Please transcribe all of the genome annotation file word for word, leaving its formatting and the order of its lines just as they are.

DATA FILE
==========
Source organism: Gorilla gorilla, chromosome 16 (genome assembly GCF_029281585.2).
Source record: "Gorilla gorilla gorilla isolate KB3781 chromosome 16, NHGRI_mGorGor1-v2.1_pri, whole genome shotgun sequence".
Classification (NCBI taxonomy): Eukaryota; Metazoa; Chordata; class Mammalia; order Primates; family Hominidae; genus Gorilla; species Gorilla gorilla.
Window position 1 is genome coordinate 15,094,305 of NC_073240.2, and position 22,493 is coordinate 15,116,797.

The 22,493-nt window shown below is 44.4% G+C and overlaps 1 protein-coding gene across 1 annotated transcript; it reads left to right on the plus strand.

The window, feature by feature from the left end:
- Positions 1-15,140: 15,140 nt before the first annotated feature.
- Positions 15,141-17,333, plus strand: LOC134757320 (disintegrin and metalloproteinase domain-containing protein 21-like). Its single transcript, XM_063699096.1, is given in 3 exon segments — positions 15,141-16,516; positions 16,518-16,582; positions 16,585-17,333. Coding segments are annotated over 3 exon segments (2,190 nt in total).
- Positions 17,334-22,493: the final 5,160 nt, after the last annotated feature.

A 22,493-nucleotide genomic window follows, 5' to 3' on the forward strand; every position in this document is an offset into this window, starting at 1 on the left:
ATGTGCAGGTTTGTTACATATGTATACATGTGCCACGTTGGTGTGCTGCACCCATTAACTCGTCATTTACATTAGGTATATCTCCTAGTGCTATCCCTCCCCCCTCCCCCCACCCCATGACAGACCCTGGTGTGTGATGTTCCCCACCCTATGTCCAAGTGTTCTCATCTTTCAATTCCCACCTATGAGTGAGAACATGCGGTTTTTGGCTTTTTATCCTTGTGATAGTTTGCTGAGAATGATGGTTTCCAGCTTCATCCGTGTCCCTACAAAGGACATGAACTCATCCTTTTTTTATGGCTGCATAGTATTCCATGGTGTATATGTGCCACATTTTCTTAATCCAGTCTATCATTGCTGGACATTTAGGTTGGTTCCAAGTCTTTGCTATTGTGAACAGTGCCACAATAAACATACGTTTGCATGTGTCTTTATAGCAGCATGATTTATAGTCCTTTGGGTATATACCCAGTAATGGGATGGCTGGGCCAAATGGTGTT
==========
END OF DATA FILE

Source organism: Gorilla gorilla, chromosome 16 (genome assembly GCF_029281585.2).
Source record: "Gorilla gorilla gorilla isolate KB3781 chromosome 16, NHGRI_mGorGor1-v2.1_pri, whole genome shotgun sequence".
Classification (NCBI taxonomy): Eukaryota; Metazoa; Chordata; class Mammalia; order Primates; family Hominidae; genus Gorilla; species Gorilla gorilla.
Window position 1 is genome coordinate 15,094,305 of NC_073240.2, and position 22,493 is coordinate 15,116,797.

The 22,493-nt window shown below is 44.4% G+C and overlaps 1 protein-coding gene across 1 annotated transcript; it reads left to right on the plus strand.

The window, feature by feature from the left end:
- Positions 1-15,140: 15,140 nt before the first annotated feature.
- Positions 15,141-17,333, plus strand: LOC134757320 (disintegrin and metalloproteinase domain-containing protein 21-like). Its single transcript, XM_063699096.1, is given in 3 exon segments — positions 15,141-16,516; positions 16,518-16,582; positions 16,585-17,333. Coding segments are annotated over 3 exon segments (2,190 nt in total).
- Positions 17,334-22,493: the final 5,160 nt, after the last annotated feature.

A 22,493-nucleotide genomic window follows, 5' to 3' on the forward strand; every position in this document is an offset into this window, starting at 1 on the left:
ATGTGCAGGTTTGTTACATATGTATACATGTGCCACGTTGGTGTGCTGCACCCATTAACTCGTCATTTACATTAGGTATATCTCCTAGTGCTATCCCTCCCCCCTCCCCCCACCCCATGACAGACCCTGGTGTGTGATGTTCCCCACCCTATGTCCAAGTGTTCTCATCTTTCAATTCCCACCTATGAGTGAGAACATGCGGTTTTTGGCTTTTTATCCTTGTGATAGTTTGCTGAGAATGATGGTTTCCAGCTTCATCCGTGTCCCTACAAAGGACATGAACTCATCCTTTTTTTATGGCTGCATAGTATTCCATGGTGTATATGTGCCACATTTTCTTAATCCAGTCTATCATTGCTGGACATTTAGGTTGGTTCCAAGTCTTTGCTATTGTGAACAGTGCCACAATAAACATACGTTTGCATGTGTCTTTATAGCAGCATGATTTATAGTCCTTTGGGTATATACCCAGTAATGGGATGGCTGGGCCAAATGGTGTT